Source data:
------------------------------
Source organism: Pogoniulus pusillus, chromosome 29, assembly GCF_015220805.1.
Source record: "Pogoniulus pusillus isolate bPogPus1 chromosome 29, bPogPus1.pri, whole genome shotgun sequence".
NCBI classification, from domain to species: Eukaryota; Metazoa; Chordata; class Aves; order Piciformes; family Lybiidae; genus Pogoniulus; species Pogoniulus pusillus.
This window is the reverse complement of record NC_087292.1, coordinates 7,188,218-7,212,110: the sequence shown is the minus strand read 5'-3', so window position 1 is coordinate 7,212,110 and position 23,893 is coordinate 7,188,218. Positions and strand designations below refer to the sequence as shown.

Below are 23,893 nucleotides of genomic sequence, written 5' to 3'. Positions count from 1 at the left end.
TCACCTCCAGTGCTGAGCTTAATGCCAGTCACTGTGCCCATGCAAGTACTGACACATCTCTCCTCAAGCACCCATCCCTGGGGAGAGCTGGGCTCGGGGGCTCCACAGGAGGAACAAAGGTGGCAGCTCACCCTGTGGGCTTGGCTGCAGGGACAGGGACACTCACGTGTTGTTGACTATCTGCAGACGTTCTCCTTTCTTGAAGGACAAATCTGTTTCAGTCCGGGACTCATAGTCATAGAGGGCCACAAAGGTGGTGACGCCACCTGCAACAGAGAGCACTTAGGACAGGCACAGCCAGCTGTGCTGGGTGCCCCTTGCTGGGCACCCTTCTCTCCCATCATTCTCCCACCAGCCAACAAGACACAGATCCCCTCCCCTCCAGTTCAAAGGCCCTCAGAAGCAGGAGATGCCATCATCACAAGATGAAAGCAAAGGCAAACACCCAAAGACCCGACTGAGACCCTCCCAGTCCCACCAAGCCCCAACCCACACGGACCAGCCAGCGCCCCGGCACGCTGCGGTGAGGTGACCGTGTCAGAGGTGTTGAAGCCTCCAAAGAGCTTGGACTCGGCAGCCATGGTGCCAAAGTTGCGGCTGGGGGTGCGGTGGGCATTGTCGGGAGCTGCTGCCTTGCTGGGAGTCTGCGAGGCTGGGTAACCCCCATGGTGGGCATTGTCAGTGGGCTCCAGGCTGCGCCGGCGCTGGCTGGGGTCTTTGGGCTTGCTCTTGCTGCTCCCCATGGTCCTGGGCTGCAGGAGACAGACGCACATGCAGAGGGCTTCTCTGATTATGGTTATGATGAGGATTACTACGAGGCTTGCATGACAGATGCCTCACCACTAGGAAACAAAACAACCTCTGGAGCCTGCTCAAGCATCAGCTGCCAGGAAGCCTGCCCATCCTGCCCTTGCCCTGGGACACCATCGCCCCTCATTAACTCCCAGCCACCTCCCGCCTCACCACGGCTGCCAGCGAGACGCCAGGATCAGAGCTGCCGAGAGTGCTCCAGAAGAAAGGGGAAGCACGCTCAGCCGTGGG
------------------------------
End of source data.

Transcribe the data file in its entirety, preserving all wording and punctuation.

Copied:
Source organism: Pogoniulus pusillus, chromosome 29, assembly GCF_015220805.1.
Source record: "Pogoniulus pusillus isolate bPogPus1 chromosome 29, bPogPus1.pri, whole genome shotgun sequence".
NCBI classification, from domain to species: Eukaryota; Metazoa; Chordata; class Aves; order Piciformes; family Lybiidae; genus Pogoniulus; species Pogoniulus pusillus.
This window is the reverse complement of record NC_087292.1, coordinates 7,188,218-7,212,110: the sequence shown is the minus strand read 5'-3', so window position 1 is coordinate 7,212,110 and position 23,893 is coordinate 7,188,218. Positions and strand designations below refer to the sequence as shown.

Below are 23,893 nucleotides of genomic sequence, written 5' to 3'. Positions count from 1 at the left end.
TCACCTCCAGTGCTGAGCTTAATGCCAGTCACTGTGCCCATGCAAGTACTGACACATCTCTCCTCAAGCACCCATCCCTGGGGAGAGCTGGGCTCGGGGGCTCCACAGGAGGAACAAAGGTGGCAGCTCACCCTGTGGGCTTGGCTGCAGGGACAGGGACACTCACGTGTTGTTGACTATCTGCAGACGTTCTCCTTTCTTGAAGGACAAATCTGTTTCAGTCCGGGACTCATAGTCATAGAGGGCCACAAAGGTGGTGACGCCACCTGCAACAGAGAGCACTTAGGACAGGCACAGCCAGCTGTGCTGGGTGCCCCTTGCTGGGCACCCTTCTCTCCCATCATTCTCCCACCAGCCAACAAGACACAGATCCCCTCCCCTCCAGTTCAAAGGCCCTCAGAAGCAGGAGATGCCATCATCACAAGATGAAAGCAAAGGCAAACACCCAAAGACCCGACTGAGACCCTCCCAGTCCCACCAAGCCCCAACCCACACGGACCAGCCAGCGCCCCGGCACGCTGCGGTGAGGTGACCGTGTCAGAGGTGTTGAAGCCTCCAAAGAGCTTGGACTCGGCAGCCATGGTGCCAAAGTTGCGGCTGGGGGTGCGGTGGGCATTGTCGGGAGCTGCTGCCTTGCTGGGAGTCTGCGAGGCTGGGTAACCCCCATGGTGGGCATTGTCAGTGGGCTCCAGGCTGCGCCGGCGCTGGCTGGGGTCTTTGGGCTTGCTCTTGCTGCTCCCCATGGTCCTGGGCTGCAGGAGACAGACGCACATGCAGAGGGCTTCTCTGATTATGGTTATGATGAGGATTACTACGAGGCTTGCATGACAGATGCCTCACCACTAGGAAACAAAACAACCTCTGGAGCCTGCTCAAGCATCAGCTGCCAGGAAGCCTGCCCATCCTGCCCTTGCCCTGGGACACCATCGCCCCTCATTAACTCCCAGCCACCTCCCGCCTCACCACGGCTGCCAGCGAGACGCCAGGATCAGAGCTGCCGAGAGTGCTCCAGAAGAAAGGGGAAGCACGCTCAGCCGTGGG